Magento’s view is built by a collection of blocks. Some blocks are cached to boost performance. Some blocks are left out of cache because they’re unique to a session or dynamic. Magento 2 does a good job of sorting out most of that for you. Eventually there will come a time when customization interferes and you find yourself excluding blocks from cache.
One of the more common areas I find getting stuck in cache is the welcome message. The welcome message on most of my builds has the first and last name of the user currently logged in, as well as a log out and my account link. These links are swapped out with other links that a user not logged in sees.
Magento 1’s hole punching mentality was a large undertaking with lots of code and a module. Cache exclusion in Magento 2 is easily solved thanks to a new way of thinking.
Controlling Blocks and Cache[php highlight=”1″] <block class="Magento\Framework\View\Element\Template" name="my-account" template="Magento_Theme::html/myaccount.phtml" cacheable="false">
<argument name="label" xsi:type="string" translate="true">My Account</argument>
This is my default.xml layout file inside the Magento_Theme folder of my custom theme. Take note of line 1 all the way to the end. This is where you can tell Magento 2 to exclude the block from cache. You can add this element to any block in any layout file.
Why exclude individual blocks?
Excluding individual blocks from cache is a must for the dynamic and personal aspects of your web site. If Jack is logging in and sees you welcome Martha, you’re only going to cause them to leave. Also imagine Jack trying to order a new case for his phone and seeing an incorrect listing of Martha’s charger in the mini-cart.
Performance is also another thing to think about. Sure, you could exclude an entire page from cache, but then you’re opening yourself up to slow page loads. Slow page loads have negative SEO effects. Even if you’re not concerned with SEO, slow pages are a bad user experience and will detour shoppers. By individually excluding blocks from cache, you keep the rest of the page loading fast while accomplishing your goals.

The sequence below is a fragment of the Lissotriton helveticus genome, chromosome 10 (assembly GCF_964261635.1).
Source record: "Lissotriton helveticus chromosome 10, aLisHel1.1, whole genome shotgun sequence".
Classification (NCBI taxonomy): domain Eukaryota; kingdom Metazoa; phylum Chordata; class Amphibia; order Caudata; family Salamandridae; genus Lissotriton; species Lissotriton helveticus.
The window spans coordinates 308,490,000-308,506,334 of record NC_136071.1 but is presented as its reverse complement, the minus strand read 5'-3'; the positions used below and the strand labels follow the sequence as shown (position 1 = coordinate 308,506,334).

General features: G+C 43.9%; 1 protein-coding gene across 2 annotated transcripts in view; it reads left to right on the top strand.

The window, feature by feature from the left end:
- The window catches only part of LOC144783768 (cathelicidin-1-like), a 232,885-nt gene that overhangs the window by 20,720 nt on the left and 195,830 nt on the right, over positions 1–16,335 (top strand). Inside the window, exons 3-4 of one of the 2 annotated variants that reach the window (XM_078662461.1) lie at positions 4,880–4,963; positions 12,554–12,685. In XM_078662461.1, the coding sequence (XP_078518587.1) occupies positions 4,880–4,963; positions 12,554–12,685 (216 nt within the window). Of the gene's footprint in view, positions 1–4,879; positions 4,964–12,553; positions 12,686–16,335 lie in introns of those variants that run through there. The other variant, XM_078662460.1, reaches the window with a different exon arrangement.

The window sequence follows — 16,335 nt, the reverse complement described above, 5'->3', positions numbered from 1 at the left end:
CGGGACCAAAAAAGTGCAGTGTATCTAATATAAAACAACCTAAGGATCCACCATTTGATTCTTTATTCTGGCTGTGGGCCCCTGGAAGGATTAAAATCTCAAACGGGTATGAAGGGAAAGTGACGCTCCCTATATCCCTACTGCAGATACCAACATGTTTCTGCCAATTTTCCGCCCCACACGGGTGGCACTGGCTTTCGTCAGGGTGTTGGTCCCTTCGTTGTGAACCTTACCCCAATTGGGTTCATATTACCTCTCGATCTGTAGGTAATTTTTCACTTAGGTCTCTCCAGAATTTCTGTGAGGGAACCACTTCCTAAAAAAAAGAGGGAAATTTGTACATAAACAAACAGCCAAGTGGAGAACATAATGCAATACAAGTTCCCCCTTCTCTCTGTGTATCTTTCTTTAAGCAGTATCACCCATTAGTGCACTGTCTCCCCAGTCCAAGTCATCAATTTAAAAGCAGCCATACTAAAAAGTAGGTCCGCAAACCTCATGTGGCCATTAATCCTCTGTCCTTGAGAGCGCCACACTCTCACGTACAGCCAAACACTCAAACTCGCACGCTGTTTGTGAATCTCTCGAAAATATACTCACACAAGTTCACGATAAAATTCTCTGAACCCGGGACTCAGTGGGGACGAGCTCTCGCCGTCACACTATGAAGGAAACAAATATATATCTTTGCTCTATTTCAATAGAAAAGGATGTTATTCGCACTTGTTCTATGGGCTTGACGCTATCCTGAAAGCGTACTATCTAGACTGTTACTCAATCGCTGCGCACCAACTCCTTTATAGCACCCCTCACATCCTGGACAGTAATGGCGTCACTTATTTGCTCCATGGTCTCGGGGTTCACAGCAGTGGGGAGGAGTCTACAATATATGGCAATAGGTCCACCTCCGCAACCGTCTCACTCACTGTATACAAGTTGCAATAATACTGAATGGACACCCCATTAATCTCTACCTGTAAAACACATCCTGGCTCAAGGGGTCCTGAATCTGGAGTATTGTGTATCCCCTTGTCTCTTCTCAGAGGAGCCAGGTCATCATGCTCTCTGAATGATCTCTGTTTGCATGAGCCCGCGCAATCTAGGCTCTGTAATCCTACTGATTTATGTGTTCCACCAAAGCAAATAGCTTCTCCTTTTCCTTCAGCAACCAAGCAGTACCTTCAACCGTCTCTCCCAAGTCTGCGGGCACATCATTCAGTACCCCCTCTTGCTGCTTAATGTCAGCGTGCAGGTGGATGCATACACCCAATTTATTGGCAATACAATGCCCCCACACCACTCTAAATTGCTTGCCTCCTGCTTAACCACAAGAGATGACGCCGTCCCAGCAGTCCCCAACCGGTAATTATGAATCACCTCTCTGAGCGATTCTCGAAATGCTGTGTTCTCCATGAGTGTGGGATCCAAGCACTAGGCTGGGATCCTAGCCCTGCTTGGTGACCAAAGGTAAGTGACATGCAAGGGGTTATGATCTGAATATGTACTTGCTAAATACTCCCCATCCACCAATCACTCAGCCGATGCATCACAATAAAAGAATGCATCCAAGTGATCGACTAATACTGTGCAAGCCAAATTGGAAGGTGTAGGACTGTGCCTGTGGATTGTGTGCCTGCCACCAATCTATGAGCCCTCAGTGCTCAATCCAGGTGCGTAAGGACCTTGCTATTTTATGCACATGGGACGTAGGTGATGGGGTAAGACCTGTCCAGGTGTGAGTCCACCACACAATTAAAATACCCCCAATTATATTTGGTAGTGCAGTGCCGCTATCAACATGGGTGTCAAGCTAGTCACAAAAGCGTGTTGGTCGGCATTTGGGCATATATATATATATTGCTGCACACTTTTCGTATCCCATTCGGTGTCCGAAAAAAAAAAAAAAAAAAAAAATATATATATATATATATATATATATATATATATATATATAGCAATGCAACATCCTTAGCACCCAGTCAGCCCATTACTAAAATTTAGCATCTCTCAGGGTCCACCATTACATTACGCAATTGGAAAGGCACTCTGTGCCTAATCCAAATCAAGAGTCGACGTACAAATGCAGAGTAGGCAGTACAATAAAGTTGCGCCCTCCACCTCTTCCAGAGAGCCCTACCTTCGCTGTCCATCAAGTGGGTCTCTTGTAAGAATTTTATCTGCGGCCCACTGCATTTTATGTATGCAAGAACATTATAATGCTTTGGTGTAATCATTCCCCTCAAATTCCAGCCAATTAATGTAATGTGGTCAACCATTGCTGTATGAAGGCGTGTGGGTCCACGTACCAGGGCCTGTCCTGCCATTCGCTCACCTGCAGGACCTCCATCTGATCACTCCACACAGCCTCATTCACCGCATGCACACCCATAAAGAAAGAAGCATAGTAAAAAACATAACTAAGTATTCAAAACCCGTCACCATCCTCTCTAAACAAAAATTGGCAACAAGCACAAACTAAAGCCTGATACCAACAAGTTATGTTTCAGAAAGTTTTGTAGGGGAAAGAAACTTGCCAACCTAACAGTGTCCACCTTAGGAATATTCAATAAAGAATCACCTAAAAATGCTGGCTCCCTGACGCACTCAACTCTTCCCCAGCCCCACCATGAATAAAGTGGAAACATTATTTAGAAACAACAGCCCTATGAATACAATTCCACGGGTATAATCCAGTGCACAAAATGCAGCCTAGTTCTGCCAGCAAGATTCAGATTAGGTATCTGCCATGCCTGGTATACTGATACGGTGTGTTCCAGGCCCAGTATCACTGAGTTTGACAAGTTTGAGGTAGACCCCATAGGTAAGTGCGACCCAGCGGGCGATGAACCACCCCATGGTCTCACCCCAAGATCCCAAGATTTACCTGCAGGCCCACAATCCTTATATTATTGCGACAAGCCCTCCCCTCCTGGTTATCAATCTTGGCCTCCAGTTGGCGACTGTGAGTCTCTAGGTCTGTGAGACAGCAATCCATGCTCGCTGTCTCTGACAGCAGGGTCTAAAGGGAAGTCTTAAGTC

Another reason to exclude only the individual blocks necessary is debugging and updating the site’s code. If you’re working on performance tuning your page, and have the entire thing excluded from cache, you’re not going to easily be able to go remedy the more taxing parts of the page. You’ll need to put debugging and other logging in place all over the place. You will ultimately spend more time figuring out which piece of the page is causing the most trouble.
What should I think about?
Excluding blocks can be risky. You could cause horrible performance issues, or break the site entirely. Giving it some thought is always a good decision. Ask yourself some key questions about what you’re doing.
Will this cause the page to slow down too much? Is this necessary?
Can I had a TTL setting in my cache settings rather than exclude the block?
What you don’t want to do is exclude something that is massively taxing your database or other aspects of page loading. Think about performance and a good experience at the same time.
Another thing to consider is what type of cache server you’re using. If you’re using Magento’s basic full page cache, you should be able to just exclude things and put TTL settings in your blocks. If you’re using Varnish, you won’t be able to do that and will want to take a more delicate approach.
Make a plan before you start. We’ve taken the approach of researching every aspect of all pages that contain the block that we’re excluding from cache. You don’t want to put an exclusion in if that block is going to be a problem for some pages.
It’s good architecture to only exclude the individual blocks. You gain performance from caching the rest of the page while keeping things dynamic and personal in other areas. There are always good reasons to exclude certain blocks from cache. Make a well thought out plan and stick to it. You’ll have a good user experience, a well operating web site and good performance.